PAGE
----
With digital transformation on the rise, every company, regardless of the industry, has turned into a software company. It requires companies to react faster to changing customer needs. Software and digital products are the means to achieve that.
Hence even traditional companies now have a strong software development branch to innovate their offering and business models. But to keep up with competition and to generate maximum value, your customers should become a starting point for any transformation.
A successful digital transformation requires ongoing value stream management – optimizing the sequence between production, product development, and delivery to the customer. The latter is the driving force in this equation and determines the actual value of the service or product.
Many enterprises struggle to align business objectives with their IT initiatives and don’t know how to measure the performance and improvements of the delivery of their products.
Read on and find out about the importance of value stream management within any tech-driven company and how you can actively assess the value your software creates for customers with the right metrics and modern value stream management platforms.
Value stream management encompasses monitoring, controlling, and improving the value software delivers to your company throughout its entire lifecycle. Value stream includes every activity required to deliver software to your internal or external customers.
Value stream management can be a big help to organizations with self-developed software solutions. And if these solutions keep delivering a high value to the end-user, a high return on investment is inevitable.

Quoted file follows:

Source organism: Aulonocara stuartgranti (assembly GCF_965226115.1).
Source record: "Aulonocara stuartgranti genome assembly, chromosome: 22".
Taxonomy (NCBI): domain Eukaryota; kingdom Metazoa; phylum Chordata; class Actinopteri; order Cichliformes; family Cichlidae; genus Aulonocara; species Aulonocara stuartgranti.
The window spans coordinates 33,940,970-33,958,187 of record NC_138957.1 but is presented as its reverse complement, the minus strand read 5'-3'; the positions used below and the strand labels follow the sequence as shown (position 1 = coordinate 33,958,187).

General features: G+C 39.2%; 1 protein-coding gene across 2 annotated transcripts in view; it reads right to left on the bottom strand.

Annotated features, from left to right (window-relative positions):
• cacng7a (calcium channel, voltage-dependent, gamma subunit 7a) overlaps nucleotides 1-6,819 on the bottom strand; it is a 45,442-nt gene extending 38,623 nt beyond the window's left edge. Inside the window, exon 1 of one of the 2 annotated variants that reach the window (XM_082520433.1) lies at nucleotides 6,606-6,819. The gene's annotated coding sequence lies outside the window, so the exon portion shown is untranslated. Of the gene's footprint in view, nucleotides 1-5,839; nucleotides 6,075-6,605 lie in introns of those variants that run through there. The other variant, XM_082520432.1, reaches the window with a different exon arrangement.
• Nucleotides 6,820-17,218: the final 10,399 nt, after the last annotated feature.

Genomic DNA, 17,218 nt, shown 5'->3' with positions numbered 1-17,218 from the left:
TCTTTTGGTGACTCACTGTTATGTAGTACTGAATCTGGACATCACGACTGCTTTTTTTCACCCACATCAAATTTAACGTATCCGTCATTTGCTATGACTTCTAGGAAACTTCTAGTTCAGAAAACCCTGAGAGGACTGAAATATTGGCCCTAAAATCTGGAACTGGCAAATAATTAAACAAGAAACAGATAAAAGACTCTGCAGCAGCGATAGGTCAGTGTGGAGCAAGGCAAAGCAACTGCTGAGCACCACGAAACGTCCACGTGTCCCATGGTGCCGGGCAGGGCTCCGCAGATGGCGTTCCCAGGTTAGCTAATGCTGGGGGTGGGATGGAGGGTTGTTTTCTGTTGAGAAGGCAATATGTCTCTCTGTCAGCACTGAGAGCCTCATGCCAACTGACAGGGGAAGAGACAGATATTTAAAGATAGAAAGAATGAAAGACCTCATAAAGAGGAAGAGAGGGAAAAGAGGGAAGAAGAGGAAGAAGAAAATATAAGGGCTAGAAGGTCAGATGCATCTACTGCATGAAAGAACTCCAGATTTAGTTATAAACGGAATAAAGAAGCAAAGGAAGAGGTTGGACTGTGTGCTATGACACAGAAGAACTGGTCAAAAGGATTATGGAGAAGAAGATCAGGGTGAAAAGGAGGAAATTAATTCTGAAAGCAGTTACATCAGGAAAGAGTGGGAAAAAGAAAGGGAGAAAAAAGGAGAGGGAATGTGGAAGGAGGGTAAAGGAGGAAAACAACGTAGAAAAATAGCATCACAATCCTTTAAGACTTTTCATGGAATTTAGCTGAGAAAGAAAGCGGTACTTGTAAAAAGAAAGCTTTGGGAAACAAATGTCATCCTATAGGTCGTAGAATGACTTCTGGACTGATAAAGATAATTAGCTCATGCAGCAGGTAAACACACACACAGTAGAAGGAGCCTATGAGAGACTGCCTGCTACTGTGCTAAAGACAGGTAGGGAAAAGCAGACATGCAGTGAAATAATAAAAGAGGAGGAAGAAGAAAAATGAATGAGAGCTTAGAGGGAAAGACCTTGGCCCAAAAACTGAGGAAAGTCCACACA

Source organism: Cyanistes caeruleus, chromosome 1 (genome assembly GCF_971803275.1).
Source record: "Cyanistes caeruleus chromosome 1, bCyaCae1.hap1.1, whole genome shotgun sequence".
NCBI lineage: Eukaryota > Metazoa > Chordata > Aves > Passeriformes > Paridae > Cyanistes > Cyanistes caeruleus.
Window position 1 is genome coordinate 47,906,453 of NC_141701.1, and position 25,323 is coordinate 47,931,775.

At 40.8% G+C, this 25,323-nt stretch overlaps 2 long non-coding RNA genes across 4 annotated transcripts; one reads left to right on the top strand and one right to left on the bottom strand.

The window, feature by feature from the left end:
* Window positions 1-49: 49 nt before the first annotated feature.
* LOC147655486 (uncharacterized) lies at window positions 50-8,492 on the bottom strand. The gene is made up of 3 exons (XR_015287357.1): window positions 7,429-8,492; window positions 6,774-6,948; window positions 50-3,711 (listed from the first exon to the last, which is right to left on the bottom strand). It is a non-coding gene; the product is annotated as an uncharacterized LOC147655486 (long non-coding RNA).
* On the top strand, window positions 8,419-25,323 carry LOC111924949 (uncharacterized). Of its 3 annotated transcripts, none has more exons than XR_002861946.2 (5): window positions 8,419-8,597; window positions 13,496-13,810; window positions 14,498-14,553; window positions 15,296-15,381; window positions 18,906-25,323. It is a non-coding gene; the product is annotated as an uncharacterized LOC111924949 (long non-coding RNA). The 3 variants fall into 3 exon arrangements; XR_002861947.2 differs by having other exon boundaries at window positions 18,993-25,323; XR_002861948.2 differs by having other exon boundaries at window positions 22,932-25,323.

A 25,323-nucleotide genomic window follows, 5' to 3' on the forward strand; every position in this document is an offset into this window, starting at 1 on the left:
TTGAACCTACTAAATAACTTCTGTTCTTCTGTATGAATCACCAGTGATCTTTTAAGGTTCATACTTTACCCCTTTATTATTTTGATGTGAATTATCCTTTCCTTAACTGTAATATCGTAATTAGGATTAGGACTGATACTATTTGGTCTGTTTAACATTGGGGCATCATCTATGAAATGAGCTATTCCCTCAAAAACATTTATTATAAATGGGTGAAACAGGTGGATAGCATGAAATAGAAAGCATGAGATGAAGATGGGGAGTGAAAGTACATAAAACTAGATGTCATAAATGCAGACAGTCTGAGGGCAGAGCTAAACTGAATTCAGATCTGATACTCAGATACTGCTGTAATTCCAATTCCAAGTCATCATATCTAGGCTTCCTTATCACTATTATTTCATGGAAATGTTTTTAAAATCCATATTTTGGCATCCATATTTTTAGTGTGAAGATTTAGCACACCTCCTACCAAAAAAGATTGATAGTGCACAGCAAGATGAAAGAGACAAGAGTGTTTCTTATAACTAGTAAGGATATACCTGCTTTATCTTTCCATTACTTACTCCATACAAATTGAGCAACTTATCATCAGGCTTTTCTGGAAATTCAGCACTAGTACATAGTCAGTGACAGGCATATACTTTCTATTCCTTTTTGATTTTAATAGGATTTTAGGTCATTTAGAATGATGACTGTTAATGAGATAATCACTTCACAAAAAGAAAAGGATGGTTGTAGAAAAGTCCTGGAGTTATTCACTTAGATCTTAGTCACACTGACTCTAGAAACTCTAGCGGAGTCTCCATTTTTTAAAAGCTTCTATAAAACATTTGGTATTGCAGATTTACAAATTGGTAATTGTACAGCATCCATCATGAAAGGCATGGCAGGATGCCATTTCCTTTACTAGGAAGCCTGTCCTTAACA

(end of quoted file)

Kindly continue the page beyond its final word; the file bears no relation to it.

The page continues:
Actively measuring current software delivery performance and taking into account the time, cost, or customer experience perspectives helps value stream managers, DevOps teams, and Engineering leaders to better understand:
For example, buggy software that is customer-facing does not only require Dev teams to put in additional efforts to fix it but can also prevent the business to sell its products, inducing churn, or leaving customers with a negative experience.
Making dependencies within the tech stack measurable, understandable, and easily consumable, teams and their leaders get a tool at hand that helps them make informed decisions on where to prioritize and allocate resources.
“Organizations whose businesses rely on software must learn how to balance the relationship between necessary investments in software delivery and the business value these investments bring to the organization.” - Alan Brown, Enterprise software delivery
Working with value streams and measuring software delivery performance instead of simply thinking in silos and looking at features and functionalities in an isolated manner, ultimately helps to focus on “doing the right thing” and enables teams to set their focus in alignment with the overall business strategy.
Value stream management offers tech-driven organizations to measure software performance in a holistic way during all software life-cycle stages. Nowadays, neglecting value stream alignment comes at a high cost – companies lose out on big opportunities that could increase customer satisfaction and ROI.